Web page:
Paradoxically, but not surprisingly, this formal similarity between the two "fundamentalisms" leads to considerable difference in content. Muslim "fundamentalists" vehemently reject such doctrines as atonement and incarnation, while Christian fundamentalists can be apolitical.
Modernity. Both "fundamentalisms" are distinctively modern in some very important respects, and this goes beyond the mere (but important) fact that they are both reactions to modem developments. Both embrace modern technology and modern methods of communication and mass mobilization without reserve. The fundamentalist predominance in the American "electronic church" is an obvious example on the Christian side. The role of the cassette tape recorder in the Iranian revolution and the success of the "fundamentalist" Islamic Republican Party in attaining and holding power in Iran provides examples from Islam.
Moreover, Islamic "fundamentalists" have adopted modem, Western structures of thought in subtle but significant ways. For example, Mawdudi, probably the most important Indo-Pakistani "fundamentalist," once described Muslims as an "International Revolutionary Party," language which no doubt owes something to Western ways of thinking. Islamic "fundamentalists" must be distinguished from "traditionalists" or "conservatives," whom they generally view as too bound to traditional practices and "superstitions" that cannot be justified by the Qur’an and Sunnah, and sometimes as too inclined to compromise with the secularist powers that be. (Media reports sometimes use the term "fundamentalist" for such conservatives, confusing our understanding even further.)
In fact, this particular similarity between the Christians and Muslims is probably more of an argument against the fundamentalist label than for it. The fact that fundamentalism is commonly identified with obscurantism and reaction tends to obscure these important modern aspects in both the Christian and Islamic cases.
Oppositional Stance. Both "fundamentalisms" loudly proclaim their opposition to the religious and moral threats they perceive in the society around them; this stance would have to be considered one of the defining characteristics in both cases. It is this tendency that gains them the label "fanatic" But the cultural contexts of the two faiths are significantly different. The "modernists,"’ ‘liberals" or "secular humanists" whom the Christian fundamentalists attack are products of the same Western culture and civilization which the fundamentalists share. From a certain global perspective, the quarrel might be described as a family fight.
The main enemy for Islamic "fundamentalists" comes from outside their Islamic culture and civilization, although today it is massively abetted by many Muslims as well. This enemy is the political, economic and, above all, cultural imperialism of the West. The Muslims, therefore, share many of the goals of more secularist Third World anti-imperialists, frequently adopt much of the same rhetoric, and can cooperate with them during certain stages of an anti-imperialist revolution, as in Iran in 1978-79. The parting of the ways comes in due time, however, because the "fundamentalists" view themselves as the only thoroughgoing anti-imperialists. In their view, others may claim to fight Western imperialism but have, in fact, been seduced by essentially Western ideologies such as nationalism or Marxism, especially the former. While most American Christian fundamentalists are quite nationalistic ("superpatriots") , Islamic "fundamentalists" violently reject nationalism as a Western virus designed to divide Muslims from each other and pervert their minds.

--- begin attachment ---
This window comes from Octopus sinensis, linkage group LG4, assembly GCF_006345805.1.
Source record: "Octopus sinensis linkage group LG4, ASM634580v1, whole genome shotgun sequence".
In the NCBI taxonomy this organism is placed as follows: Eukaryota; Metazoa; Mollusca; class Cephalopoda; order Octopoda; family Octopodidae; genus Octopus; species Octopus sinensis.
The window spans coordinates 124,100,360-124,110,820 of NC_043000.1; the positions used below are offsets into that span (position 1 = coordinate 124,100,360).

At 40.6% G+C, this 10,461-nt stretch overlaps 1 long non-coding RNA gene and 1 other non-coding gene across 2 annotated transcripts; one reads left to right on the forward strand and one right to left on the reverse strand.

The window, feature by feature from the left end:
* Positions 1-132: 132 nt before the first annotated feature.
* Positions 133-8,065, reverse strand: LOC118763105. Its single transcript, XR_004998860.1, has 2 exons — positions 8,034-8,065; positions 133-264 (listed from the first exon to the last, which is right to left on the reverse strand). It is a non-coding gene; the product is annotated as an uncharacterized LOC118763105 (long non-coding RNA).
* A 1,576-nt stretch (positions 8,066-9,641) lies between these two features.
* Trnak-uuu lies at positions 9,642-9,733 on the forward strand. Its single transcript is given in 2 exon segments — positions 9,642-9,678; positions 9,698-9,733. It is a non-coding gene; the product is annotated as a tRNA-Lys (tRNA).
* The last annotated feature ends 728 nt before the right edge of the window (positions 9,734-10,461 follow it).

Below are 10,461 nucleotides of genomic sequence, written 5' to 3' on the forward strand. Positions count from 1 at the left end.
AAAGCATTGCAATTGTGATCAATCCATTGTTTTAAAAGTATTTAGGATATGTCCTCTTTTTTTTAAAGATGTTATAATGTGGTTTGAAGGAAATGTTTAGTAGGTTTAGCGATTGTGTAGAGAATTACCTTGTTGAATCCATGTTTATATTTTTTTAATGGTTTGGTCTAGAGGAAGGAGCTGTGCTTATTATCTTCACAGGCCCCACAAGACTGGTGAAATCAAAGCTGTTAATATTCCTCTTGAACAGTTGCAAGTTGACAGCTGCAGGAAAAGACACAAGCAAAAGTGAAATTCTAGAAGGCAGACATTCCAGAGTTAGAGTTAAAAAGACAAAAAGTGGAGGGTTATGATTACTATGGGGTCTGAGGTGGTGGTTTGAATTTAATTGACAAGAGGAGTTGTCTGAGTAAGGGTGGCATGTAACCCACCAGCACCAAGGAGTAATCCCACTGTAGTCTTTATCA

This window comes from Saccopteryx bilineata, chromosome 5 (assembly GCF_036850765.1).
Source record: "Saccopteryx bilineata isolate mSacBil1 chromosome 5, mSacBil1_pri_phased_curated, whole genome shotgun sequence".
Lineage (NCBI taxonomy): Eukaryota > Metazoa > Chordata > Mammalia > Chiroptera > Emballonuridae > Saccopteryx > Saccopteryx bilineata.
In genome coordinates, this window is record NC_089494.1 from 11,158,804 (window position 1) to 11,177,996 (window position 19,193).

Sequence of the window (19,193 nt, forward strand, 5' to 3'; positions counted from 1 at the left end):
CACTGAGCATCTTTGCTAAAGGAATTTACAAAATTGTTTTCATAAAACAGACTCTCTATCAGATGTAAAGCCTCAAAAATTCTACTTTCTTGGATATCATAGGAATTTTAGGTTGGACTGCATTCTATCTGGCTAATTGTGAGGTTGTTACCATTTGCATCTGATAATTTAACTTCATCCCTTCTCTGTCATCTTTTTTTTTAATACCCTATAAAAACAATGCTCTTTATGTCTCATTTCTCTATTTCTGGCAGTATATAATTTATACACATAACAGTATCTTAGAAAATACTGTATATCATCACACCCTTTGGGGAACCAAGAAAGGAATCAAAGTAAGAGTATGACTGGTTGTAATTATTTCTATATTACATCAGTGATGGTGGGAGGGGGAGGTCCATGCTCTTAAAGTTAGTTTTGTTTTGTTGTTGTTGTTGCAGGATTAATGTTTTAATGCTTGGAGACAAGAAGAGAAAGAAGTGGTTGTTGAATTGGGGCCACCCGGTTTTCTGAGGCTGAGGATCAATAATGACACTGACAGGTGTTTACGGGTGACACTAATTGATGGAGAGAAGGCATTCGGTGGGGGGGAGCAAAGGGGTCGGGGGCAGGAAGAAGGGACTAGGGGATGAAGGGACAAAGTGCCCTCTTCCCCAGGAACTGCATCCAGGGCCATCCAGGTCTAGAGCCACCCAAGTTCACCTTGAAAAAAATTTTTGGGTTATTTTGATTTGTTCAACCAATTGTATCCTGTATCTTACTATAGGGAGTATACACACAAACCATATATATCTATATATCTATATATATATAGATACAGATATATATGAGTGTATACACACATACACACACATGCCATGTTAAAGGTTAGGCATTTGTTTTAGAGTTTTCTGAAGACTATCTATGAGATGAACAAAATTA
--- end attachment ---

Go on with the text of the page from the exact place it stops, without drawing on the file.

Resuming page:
Thus, Christian and Islamic "fundamentalisms" have some important features in common. Both represent a certain kind of reaction to modernity that might perhaps be labeled "radical neo-traditionalism" (which is found not only among Muslims and Protestant Christians but also, in distinctive forms, among Jews, Catholics, Sikhs, Hindus and others). But their differences are particularly important, especially because if we do not understand them there is no way we will understand important aspects of the larger world in which we live, and we will very likely suffer more unpleasant surprises of the sort that have confronted us in Iran and Lebanon in recent years.
Is there a suitable alternative to the term "fundamentalism" in the Muslim case? I believe there is and would recommend "Islamic radicalism" (a suggestion I owe to Eric Davis, in an article titled "Ideology, Social Class and Islamic Radicalism in Modern Egypt," in From Nationalism to Revolutionary Islam [edited by Said Arjomand, Macmillan 1984, since the Muslims in question insist on being Islamic in a particularly thorough and radical way.
Scholar R. Hrair Dekmejian (in Islam in Revolution [Syracuse University Press, 1985]) has created an Arabic term for "fundamentalism" (usuliyyah), since such a word did not heretofore exist. I do not know if this word will catch on in Arabic usage, but if it does, and if I were an Islamic "fundamentalist," I am sure I would view it was a particularly subtle and dangerous example of the Western colonization of Muslim minds.